I had rested in Trust – of my colleagues, of the horses, of our clients, of the process. And I had given myself Permission – to be truly real, to shed the need to be brave, or infallible, or in charge. The heart-opening which I had no choice other than to embrace flowed through to the group – they trusted and they too gave themselves permission to be true to themselves.

This experience has changed the way that I lead forever.  Whilst the pain caused by my bereavement will lessen over time, I trust that the gifts it gave me – how to be openly vulnerable with grace, intention and fortitude and how to ask for help – will continue to grow and make me a better leader, practitioner and human being.

Pam is a writer, leadership coach, specialist in Embodied Horse-Led Leadership Development and Director of Equest Limited. Her books The Spell of the Horse, Stories of Healing and Personal Transformation with Nature’s Finest Teacher and The Spirit of the Horse, Finding Healing and Spiritual Connection with the Horse, are published by Blackbird Books and available from all good publishers.

Moving Beyond The ‘Blame Game’

I can’t believe we are heading towards the Autumn equinox and the marking of the transition between seasons. There’s definitely that back to school/ work feeling in the air. This week I’ll be driving my son back to Brighton for the start of his final year at the University of Sussex.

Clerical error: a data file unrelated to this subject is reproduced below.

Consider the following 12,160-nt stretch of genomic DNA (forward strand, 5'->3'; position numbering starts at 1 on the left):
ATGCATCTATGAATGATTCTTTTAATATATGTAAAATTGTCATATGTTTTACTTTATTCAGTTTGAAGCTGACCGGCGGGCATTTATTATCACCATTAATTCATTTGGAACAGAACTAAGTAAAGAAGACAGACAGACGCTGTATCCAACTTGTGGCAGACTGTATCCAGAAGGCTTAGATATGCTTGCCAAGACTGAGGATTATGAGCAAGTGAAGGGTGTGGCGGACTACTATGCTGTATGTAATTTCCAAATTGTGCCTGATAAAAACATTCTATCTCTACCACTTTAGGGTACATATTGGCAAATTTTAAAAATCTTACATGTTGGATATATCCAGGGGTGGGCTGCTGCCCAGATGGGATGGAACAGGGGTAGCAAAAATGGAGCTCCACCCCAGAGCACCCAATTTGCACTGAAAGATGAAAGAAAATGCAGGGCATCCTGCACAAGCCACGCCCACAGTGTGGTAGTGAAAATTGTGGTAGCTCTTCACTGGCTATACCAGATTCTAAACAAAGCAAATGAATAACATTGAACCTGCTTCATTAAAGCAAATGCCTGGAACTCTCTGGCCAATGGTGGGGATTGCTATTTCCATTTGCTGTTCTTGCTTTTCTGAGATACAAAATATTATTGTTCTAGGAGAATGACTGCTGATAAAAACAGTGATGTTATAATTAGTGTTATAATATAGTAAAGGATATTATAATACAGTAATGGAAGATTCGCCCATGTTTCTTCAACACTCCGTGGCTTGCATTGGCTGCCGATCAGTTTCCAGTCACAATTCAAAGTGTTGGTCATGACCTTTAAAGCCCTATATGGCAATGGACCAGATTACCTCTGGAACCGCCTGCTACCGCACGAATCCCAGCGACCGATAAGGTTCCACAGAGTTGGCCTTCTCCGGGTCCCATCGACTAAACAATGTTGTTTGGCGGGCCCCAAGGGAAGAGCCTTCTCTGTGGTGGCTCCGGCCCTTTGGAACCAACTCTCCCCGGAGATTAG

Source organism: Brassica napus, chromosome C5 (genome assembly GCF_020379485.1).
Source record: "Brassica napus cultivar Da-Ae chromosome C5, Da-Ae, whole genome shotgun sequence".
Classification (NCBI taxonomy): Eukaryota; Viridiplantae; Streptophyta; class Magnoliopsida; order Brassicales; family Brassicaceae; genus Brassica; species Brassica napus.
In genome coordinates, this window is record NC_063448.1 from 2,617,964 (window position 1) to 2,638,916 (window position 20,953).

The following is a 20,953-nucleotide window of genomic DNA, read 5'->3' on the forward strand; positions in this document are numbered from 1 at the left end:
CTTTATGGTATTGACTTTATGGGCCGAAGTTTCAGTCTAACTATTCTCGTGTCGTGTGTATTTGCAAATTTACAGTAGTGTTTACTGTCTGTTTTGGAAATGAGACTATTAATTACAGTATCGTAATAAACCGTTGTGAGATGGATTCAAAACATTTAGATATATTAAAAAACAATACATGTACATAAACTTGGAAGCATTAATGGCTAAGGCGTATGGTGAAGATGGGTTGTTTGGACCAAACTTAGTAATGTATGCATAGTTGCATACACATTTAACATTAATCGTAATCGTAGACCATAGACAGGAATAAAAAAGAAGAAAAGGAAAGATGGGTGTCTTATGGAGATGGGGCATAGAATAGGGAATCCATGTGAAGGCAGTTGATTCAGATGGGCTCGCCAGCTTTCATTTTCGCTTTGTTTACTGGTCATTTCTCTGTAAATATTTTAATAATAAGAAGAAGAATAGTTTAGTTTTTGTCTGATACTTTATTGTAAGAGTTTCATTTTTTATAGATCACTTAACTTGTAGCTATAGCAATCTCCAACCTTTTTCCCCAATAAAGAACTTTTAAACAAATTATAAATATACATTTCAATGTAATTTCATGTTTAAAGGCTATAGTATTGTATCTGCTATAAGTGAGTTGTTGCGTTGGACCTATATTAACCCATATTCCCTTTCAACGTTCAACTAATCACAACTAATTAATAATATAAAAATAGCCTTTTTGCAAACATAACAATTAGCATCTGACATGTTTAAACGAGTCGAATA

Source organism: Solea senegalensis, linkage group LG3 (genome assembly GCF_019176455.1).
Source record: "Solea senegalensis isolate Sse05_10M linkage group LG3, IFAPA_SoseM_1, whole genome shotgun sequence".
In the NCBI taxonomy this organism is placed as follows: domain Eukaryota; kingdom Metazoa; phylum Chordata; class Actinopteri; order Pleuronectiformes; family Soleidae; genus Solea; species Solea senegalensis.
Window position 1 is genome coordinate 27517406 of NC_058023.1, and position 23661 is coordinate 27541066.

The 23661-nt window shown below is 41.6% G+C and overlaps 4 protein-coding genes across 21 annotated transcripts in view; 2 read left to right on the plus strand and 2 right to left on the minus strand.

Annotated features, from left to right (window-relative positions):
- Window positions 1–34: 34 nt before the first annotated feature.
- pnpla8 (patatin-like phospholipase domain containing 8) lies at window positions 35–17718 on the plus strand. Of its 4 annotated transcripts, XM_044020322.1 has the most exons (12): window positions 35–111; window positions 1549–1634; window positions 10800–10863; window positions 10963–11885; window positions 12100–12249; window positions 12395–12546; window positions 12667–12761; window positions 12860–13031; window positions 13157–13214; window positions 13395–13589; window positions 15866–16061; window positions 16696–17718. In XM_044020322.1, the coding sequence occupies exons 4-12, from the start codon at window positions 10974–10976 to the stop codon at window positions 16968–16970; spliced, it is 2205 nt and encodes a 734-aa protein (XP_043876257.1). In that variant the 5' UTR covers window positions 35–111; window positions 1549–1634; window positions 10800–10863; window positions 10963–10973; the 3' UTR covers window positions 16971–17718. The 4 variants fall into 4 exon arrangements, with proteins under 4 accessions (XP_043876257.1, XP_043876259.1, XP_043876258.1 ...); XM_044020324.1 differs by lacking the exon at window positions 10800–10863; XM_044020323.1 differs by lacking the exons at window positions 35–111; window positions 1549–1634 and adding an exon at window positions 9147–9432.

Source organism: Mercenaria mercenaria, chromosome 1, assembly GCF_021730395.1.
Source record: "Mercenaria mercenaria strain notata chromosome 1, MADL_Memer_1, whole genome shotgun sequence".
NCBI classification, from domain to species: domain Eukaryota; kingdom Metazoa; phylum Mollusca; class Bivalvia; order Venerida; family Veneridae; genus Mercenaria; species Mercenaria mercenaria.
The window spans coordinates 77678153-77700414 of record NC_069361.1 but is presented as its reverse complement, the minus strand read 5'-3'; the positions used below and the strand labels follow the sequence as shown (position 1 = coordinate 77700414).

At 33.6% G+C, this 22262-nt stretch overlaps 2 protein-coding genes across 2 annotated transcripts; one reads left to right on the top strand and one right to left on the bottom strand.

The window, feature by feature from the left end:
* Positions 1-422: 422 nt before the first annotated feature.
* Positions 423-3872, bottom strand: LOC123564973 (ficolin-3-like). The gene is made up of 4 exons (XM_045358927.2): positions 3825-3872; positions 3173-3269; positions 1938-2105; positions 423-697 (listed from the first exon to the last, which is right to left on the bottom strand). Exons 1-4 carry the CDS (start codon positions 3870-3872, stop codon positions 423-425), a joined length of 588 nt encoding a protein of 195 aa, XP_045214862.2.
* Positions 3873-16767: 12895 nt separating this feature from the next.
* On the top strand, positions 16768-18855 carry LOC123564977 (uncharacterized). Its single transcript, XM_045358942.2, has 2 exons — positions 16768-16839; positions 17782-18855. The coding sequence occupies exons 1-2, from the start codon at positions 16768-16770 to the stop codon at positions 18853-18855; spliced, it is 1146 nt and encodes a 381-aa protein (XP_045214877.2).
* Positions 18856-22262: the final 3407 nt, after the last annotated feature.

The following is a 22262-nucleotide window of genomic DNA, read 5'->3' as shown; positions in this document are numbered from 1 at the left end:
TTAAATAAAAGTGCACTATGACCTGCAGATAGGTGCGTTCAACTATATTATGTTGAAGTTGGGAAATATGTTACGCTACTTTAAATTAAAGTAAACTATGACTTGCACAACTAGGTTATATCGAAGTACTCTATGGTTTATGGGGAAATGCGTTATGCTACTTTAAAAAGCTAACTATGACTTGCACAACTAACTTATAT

This year it’s a transition that I have mixed feelings about, with news of a virus storm brewing on university campuses and knowing he will be returning to face more uncertainty, disruption and social distancing. Young adults generally are more likely to suffer the long-term consequences of economic downturn, more likely to have lost their jobs or been furloughed, more likely to live in cramped shared housing; more likely to suffer Covid related mental health issues. There’s been a lot of talk about impacts of the pandemic on children, the elderly and businesses but impacts on young people and how to support them seems to be largely ignored and this troubles me.